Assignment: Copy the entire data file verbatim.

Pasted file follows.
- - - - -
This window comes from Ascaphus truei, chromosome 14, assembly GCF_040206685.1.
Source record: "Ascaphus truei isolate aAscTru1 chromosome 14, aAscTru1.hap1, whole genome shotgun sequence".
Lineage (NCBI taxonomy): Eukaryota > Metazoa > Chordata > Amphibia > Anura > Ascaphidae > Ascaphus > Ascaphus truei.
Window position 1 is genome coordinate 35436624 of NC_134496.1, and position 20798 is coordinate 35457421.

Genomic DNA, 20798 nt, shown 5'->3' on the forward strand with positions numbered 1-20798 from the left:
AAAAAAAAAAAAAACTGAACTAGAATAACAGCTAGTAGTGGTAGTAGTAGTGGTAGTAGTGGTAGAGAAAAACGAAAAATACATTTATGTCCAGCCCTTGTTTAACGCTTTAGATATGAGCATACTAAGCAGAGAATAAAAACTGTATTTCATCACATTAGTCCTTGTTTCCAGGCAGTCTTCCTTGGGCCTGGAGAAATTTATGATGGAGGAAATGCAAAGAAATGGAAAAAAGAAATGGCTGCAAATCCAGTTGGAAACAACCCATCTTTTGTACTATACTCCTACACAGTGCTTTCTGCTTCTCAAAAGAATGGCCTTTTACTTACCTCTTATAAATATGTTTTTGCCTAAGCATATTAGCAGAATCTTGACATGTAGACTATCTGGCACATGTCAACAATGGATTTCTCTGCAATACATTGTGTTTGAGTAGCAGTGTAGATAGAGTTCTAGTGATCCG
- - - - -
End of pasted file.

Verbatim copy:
This window comes from Ascaphus truei, chromosome 14, assembly GCF_040206685.1.
Source record: "Ascaphus truei isolate aAscTru1 chromosome 14, aAscTru1.hap1, whole genome shotgun sequence".
Lineage (NCBI taxonomy): Eukaryota > Metazoa > Chordata > Amphibia > Anura > Ascaphidae > Ascaphus > Ascaphus truei.
Window position 1 is genome coordinate 35436624 of NC_134496.1, and position 20798 is coordinate 35457421.

Genomic DNA, 20798 nt, shown 5'->3' on the forward strand with positions numbered 1-20798 from the left:
AAAAAAAAAAAAAACTGAACTAGAATAACAGCTAGTAGTGGTAGTAGTAGTGGTAGTAGTGGTAGAGAAAAACGAAAAATACATTTATGTCCAGCCCTTGTTTAACGCTTTAGATATGAGCATACTAAGCAGAGAATAAAAACTGTATTTCATCACATTAGTCCTTGTTTCCAGGCAGTCTTCCTTGGGCCTGGAGAAATTTATGATGGAGGAAATGCAAAGAAATGGAAAAAAGAAATGGCTGCAAATCCAGTTGGAAACAACCCATCTTTTGTACTATACTCCTACACAGTGCTTTCTGCTTCTCAAAAGAATGGCCTTTTACTTACCTCTTATAAATATGTTTTTGCCTAAGCATATTAGCAGAATCTTGACATGTAGACTATCTGGCACATGTCAACAATGGATTTCTCTGCAATACATTGTGTTTGAGTAGCAGTGTAGATAGAGTTCTAGTGATCCG